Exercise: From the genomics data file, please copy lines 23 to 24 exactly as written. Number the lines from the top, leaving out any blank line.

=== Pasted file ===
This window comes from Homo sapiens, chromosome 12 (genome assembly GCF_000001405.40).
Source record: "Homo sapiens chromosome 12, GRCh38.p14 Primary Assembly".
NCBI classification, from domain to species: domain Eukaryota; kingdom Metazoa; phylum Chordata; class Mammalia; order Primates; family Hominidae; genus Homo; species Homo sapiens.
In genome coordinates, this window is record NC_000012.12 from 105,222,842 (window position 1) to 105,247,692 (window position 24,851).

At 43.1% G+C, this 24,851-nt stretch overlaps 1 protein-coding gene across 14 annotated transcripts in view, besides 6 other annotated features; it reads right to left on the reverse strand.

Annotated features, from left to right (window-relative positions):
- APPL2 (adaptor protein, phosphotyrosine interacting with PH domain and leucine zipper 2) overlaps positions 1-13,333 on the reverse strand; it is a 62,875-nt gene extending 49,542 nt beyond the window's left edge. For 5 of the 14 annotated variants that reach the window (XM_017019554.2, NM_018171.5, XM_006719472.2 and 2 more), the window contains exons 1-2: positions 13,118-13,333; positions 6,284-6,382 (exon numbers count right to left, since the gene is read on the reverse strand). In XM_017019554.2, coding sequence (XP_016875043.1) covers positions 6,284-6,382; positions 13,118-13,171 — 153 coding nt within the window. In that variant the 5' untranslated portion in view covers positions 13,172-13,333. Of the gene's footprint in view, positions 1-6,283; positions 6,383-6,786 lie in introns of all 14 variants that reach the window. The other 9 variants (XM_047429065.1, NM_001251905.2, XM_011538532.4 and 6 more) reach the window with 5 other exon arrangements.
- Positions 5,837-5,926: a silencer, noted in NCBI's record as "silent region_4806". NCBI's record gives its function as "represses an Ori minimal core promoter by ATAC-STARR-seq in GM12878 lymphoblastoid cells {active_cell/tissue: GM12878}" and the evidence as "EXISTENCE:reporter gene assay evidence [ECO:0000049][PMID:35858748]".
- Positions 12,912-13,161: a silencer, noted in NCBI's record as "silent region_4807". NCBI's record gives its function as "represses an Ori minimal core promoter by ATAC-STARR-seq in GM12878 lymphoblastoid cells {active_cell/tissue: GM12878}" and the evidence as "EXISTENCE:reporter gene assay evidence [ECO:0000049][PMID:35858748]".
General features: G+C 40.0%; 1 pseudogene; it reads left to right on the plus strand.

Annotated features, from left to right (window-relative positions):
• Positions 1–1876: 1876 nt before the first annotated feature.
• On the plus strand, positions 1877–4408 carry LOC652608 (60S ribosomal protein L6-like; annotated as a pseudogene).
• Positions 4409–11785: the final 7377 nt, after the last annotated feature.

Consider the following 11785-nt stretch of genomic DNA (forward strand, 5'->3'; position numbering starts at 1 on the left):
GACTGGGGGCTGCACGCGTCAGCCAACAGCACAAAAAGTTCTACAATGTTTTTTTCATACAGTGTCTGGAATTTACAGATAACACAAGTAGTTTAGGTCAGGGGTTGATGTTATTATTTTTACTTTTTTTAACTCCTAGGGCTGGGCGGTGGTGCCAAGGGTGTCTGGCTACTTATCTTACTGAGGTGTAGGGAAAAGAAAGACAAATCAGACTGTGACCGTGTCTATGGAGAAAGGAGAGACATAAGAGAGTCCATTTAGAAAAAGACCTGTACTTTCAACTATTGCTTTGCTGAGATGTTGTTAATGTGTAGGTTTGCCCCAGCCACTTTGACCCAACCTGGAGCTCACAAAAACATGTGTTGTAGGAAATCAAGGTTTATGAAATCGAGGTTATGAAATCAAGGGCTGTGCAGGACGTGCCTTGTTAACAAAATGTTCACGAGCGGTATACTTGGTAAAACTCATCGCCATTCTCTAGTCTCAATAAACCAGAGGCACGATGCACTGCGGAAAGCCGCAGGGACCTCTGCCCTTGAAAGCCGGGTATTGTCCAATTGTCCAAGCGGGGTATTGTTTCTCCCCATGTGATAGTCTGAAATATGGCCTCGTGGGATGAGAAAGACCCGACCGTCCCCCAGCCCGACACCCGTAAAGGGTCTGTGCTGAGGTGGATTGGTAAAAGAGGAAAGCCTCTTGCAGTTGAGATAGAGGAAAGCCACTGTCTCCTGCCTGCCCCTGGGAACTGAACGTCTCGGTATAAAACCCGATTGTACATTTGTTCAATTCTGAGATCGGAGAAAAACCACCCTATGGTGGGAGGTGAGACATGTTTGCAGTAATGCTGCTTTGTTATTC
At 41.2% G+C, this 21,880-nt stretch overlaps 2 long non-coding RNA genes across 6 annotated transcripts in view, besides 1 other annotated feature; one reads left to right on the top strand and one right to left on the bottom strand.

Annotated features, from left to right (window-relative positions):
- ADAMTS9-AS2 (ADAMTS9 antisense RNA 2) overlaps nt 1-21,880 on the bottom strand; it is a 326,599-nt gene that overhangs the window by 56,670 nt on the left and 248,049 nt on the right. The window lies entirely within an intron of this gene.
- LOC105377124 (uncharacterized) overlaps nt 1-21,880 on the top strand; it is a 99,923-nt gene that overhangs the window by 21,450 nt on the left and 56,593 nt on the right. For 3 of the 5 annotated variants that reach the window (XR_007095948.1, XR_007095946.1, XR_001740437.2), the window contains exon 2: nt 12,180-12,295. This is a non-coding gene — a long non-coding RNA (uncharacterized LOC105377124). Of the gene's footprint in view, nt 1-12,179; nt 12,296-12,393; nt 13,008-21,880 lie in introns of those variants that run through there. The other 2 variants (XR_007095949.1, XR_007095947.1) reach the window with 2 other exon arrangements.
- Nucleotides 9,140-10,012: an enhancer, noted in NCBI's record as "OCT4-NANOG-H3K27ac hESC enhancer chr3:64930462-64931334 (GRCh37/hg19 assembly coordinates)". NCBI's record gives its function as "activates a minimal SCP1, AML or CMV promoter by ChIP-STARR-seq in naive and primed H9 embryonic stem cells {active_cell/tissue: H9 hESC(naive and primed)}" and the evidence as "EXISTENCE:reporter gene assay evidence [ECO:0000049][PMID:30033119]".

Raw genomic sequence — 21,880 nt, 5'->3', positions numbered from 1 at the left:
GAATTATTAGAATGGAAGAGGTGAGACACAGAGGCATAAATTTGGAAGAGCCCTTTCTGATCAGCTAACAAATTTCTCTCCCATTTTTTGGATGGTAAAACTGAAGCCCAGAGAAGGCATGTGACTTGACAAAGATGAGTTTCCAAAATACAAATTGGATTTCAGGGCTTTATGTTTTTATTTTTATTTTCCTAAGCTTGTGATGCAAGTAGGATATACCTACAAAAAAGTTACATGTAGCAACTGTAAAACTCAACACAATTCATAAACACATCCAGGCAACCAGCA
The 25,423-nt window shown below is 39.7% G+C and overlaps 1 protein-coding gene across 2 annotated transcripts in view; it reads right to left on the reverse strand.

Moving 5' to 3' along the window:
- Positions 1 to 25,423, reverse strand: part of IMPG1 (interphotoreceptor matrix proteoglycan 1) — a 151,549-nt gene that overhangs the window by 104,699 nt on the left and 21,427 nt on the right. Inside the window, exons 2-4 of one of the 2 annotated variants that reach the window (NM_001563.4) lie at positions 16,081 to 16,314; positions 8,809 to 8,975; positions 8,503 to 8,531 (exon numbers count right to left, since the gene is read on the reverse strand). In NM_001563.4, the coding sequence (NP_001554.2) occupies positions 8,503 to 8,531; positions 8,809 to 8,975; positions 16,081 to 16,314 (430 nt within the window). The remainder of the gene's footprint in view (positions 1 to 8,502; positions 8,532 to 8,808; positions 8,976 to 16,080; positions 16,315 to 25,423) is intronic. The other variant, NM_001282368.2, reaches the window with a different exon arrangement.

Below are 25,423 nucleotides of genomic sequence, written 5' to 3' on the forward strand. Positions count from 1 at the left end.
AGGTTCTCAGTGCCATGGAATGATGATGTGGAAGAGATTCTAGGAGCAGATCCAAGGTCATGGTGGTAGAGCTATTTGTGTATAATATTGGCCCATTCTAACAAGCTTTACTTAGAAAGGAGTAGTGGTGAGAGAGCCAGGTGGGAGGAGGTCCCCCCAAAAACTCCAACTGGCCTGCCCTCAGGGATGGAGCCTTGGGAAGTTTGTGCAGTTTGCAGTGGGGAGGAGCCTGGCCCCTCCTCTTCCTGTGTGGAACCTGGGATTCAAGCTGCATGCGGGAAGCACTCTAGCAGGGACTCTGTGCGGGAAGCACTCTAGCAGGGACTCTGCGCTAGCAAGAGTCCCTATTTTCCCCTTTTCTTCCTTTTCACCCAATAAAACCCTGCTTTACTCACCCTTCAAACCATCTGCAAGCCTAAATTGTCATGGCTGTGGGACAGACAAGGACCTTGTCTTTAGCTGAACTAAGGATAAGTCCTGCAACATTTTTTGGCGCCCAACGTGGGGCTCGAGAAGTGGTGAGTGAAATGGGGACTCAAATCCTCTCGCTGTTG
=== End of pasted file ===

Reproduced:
GAATTATTAGAATGGAAGAGGTGAGACACAGAGGCATAAATTTGGAAGAGCCCTTTCTGATCAGCTAACAAATTTCTCTCCCATTTTTTGGATGGTAAAACTGAAGCCCAGAGAAGGCATGTGACTTGACAAAGATGAGTTTCCAAAATACAAATTGGATTTCAGGGCTTTATGTTTTTATTTTTATTTTCCTAAGCTTGTGATGCAAGTAGGATATACCTACAAAAAAGTTACATGTAGCAACTGTAAAACTCAACACAATTCATAAACACATCCAGGCAACCAGCA
The 25,423-nt window shown below is 39.7% G+C and overlaps 1 protein-coding gene across 2 annotated transcripts in view; it reads right to left on the reverse strand.